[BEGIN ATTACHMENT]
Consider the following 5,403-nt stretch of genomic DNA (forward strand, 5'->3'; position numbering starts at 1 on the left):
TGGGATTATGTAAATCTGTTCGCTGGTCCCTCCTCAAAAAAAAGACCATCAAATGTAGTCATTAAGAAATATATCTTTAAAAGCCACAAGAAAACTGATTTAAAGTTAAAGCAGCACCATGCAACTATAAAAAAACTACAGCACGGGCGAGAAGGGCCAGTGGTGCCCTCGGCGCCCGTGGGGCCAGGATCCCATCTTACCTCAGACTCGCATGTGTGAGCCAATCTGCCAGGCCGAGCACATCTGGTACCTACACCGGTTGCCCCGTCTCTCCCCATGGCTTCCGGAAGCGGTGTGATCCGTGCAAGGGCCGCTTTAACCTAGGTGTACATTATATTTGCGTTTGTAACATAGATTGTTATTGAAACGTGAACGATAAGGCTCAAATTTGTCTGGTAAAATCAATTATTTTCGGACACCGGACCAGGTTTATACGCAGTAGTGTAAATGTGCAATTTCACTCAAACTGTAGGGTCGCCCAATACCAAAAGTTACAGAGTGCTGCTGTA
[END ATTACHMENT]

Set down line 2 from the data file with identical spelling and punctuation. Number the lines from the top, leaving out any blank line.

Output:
TGGGATTATGTAAATCTGTTCGCTGGTCCCTCCTCAAAAAAAAGACCATCAAATGTAGTCATTAAGAAATATATCTTTAAAAGCCACAAGAAAACTGATTTAAAGTTAAAGCAGCACCATGCAACTATAAAAAAACTACAGCACGGGCGAGAAGGGCCAGTGGTGCCCTCGGCGCCCGTGGGGCCAGGATCCCATCTTACCTCAGACTCGCATGTGTGAGCCAATCTGCCAGGCCGAGCACATCTGGTACCTACACCGGTTGCCCCGTCTCTCCCCATGGCTTCCGGAAGCGGTGTGATCCGTGCAAGGGCCGCTTTAACCTAGGTGTACATTATATTTGCGTTTGTAACATAGATTGTTATTGAAACGTGAACGATAAGGCTCAAATTTGTCTGGTAAAATCAATTATTTTCGGACACCGGACCAGGTTTATACGCAGTAGTGTAAATGTGCAATTTCACTCAAACTGTAGGGTCGCCCAATACCAAAAGTTACAGAGTGCTGCTGTA